Creating Audio Assets

This guide will get you started creating and managing audio assets for your game. To information about how to use sound within your game, consult the AudioManager API.

The Essentials

On iOS you cannot play .OGG audio, so ensure that your sound files are in .MP3 format as discussed in this guide. With the Game Closure DevKit, you can easily support both .OGG for Android and .MP3 for iOS by having two copies of each sound file. When building, devkit will take the .OGG version when it can be used on the target platform (Android for example) and will fall back to the .MP3 extension version if needed (iOS). Inside your game, name your sound files with a .MP3 extension rather than .OGG.

Audio Recording and Editing Tools

There are a wide variety of hardware and software solutions available for recording and editing audio for games. If you’re planning on creating the audio assets yourself, you may already have a preferred program for editing digital audio. However, if you’re new to digital audio recording and editing and want to gain a better understanding of how it all works, Audacity is an open source, free digital audio workstation (DAW), that can handle many of your audio needs.

Audio File Size and Format

Whether you’re creating the assets yourself, or having them delivered by a third party, the most important aspect of any audio asset, for developers, will be file size and format.


The Game Closure DevKit does not place restrictions on any audio formats, but it is important for developers to be aware of the format restrictions of the operating systems, and browsers, on which their game will be deployed. Check the target platform’s website for the latest information on supported audio file formats, the browser, iOS and Android.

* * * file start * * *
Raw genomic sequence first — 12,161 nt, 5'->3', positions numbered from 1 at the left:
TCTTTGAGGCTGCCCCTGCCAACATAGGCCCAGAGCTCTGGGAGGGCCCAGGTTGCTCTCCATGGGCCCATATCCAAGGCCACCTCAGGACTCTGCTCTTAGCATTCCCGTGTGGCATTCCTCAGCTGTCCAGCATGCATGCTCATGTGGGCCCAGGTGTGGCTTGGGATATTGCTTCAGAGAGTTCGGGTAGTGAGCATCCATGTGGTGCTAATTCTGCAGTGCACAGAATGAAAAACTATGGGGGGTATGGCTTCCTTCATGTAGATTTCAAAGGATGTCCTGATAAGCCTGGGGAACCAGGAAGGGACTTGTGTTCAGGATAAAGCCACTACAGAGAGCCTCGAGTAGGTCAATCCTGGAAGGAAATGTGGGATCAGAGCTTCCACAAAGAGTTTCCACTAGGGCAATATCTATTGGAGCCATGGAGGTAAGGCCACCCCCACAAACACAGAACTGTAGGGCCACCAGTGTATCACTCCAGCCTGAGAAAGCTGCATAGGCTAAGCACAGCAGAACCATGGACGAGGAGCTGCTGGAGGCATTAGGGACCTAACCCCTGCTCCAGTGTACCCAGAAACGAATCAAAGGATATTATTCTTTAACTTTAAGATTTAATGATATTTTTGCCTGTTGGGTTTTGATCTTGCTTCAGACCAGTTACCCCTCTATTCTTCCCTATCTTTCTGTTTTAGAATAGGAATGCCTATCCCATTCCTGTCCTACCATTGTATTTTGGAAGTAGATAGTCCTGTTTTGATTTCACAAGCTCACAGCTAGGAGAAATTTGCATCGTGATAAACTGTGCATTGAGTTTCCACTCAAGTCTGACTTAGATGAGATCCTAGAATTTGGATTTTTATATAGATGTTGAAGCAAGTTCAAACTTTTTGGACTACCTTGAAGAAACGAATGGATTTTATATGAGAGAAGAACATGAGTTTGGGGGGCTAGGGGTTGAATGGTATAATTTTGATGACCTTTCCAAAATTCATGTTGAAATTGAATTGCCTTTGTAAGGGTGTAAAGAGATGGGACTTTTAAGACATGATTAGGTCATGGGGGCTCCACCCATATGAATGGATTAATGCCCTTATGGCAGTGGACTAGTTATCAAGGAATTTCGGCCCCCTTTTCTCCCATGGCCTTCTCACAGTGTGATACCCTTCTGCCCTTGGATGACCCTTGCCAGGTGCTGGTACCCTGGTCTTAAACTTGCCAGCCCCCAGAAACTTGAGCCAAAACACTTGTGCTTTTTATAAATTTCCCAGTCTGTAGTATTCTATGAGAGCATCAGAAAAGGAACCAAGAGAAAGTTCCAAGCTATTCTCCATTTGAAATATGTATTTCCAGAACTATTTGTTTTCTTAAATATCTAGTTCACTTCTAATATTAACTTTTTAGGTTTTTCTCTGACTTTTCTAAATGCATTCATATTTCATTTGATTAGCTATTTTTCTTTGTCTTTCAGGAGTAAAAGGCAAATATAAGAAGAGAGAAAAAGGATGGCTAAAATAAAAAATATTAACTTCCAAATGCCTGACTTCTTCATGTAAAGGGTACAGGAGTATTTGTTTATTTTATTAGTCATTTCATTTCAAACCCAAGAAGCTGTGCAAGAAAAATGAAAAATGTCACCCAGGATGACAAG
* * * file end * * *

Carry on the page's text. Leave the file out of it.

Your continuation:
Other important considerations, when choosing a file format for your audio assets, are restrictions that are inherent to the format. For example, while MP3 is often a good choice for games because of its small file size and almost universal compatibility, it is generally not an ideal format for looping audio. This is because the MP3 format adds brief amounts of silence to the beginning and end of any given audio file. This addition of silence is inherent to the MP3 format, and although the added silence is brief, it is generally noticeable to listeners as a gap or pop in the audio. For this reason, it is often better practice to use an alternate format for an audio asset that will play on a loop.

File Size

The file size of a given asset is generally an important issue in game development, since it can affect the overall performance of the game. Audio assets often require a relatively large amount of disk space when compared to other assets, such as images. For this reason, it is important to choose a format, and compression rate (when applicable), that reduces the size of the audio file, while preserving as much of the audio quality as possible.

The first step is finding a reliable audio converter that can compress the audio to the desired format and file size. There can be a wide variance in the quality of audio converters, particularly when converting at low bit rates, such as 112 kbps, or 64kbps. Professional DAWs will often produce significantly higher quality conversions than most stand-alone, or batch audio converters. However, it is important to make sure that a given DAW can convert to the desired format, as formatting options within DAWs can vary widely.